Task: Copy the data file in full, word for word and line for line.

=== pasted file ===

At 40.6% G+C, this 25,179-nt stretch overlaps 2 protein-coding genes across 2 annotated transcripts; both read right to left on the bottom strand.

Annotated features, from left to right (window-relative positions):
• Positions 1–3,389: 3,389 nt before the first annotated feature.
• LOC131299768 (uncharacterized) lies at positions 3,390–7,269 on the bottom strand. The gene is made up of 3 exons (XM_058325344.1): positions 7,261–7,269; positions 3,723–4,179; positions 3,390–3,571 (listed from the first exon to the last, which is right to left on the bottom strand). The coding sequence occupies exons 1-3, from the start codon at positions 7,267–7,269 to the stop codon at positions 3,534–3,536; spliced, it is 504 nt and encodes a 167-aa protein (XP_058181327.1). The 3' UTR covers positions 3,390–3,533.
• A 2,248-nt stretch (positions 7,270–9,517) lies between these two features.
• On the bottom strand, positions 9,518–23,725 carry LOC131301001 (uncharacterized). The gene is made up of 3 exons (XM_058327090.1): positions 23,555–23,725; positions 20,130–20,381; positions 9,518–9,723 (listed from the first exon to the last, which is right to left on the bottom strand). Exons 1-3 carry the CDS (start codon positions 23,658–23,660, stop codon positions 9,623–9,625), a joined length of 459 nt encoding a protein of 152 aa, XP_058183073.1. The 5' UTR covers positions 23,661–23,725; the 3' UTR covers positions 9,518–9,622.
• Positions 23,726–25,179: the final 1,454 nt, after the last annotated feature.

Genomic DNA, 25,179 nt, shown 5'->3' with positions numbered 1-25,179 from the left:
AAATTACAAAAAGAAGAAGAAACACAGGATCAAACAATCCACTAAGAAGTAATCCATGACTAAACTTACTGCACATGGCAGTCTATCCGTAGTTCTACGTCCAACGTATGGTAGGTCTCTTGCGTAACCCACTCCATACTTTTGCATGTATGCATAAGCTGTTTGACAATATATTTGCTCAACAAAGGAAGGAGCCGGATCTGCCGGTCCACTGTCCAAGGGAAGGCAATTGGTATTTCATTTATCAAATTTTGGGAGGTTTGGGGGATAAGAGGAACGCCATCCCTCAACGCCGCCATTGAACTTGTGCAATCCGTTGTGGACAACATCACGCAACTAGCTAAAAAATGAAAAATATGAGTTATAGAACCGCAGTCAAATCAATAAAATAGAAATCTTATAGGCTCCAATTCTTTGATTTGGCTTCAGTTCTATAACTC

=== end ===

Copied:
At 40.6% G+C, this 25,179-nt stretch overlaps 2 protein-coding genes across 2 annotated transcripts; both read right to left on the bottom strand.

Annotated features, from left to right (window-relative positions):
• Positions 1–3,389: 3,389 nt before the first annotated feature.
• LOC131299768 (uncharacterized) lies at positions 3,390–7,269 on the bottom strand. The gene is made up of 3 exons (XM_058325344.1): positions 7,261–7,269; positions 3,723–4,179; positions 3,390–3,571 (listed from the first exon to the last, which is right to left on the bottom strand). The coding sequence occupies exons 1-3, from the start codon at positions 7,267–7,269 to the stop codon at positions 3,534–3,536; spliced, it is 504 nt and encodes a 167-aa protein (XP_058181327.1). The 3' UTR covers positions 3,390–3,533.
• A 2,248-nt stretch (positions 7,270–9,517) lies between these two features.
• On the bottom strand, positions 9,518–23,725 carry LOC131301001 (uncharacterized). The gene is made up of 3 exons (XM_058327090.1): positions 23,555–23,725; positions 20,130–20,381; positions 9,518–9,723 (listed from the first exon to the last, which is right to left on the bottom strand). Exons 1-3 carry the CDS (start codon positions 23,658–23,660, stop codon positions 9,623–9,625), a joined length of 459 nt encoding a protein of 152 aa, XP_058183073.1. The 5' UTR covers positions 23,661–23,725; the 3' UTR covers positions 9,518–9,622.
• Positions 23,726–25,179: the final 1,454 nt, after the last annotated feature.

Genomic DNA, 25,179 nt, shown 5'->3' with positions numbered 1-25,179 from the left:
AAATTACAAAAAGAAGAAGAAACACAGGATCAAACAATCCACTAAGAAGTAATCCATGACTAAACTTACTGCACATGGCAGTCTATCCGTAGTTCTACGTCCAACGTATGGTAGGTCTCTTGCGTAACCCACTCCATACTTTTGCATGTATGCATAAGCTGTTTGACAATATATTTGCTCAACAAAGGAAGGAGCCGGATCTGCCGGTCCACTGTCCAAGGGAAGGCAATTGGTATTTCATTTATCAAATTTTGGGAGGTTTGGGGGATAAGAGGAACGCCATCCCTCAACGCCGCCATTGAACTTGTGCAATCCGTTGTGGACAACATCACGCAACTAGCTAAAAAATGAAAAATATGAGTTATAGAACCGCAGTCAAATCAATAAAATAGAAATCTTATAGGCTCCAATTCTTTGATTTGGCTTCAGTTCTATAACTC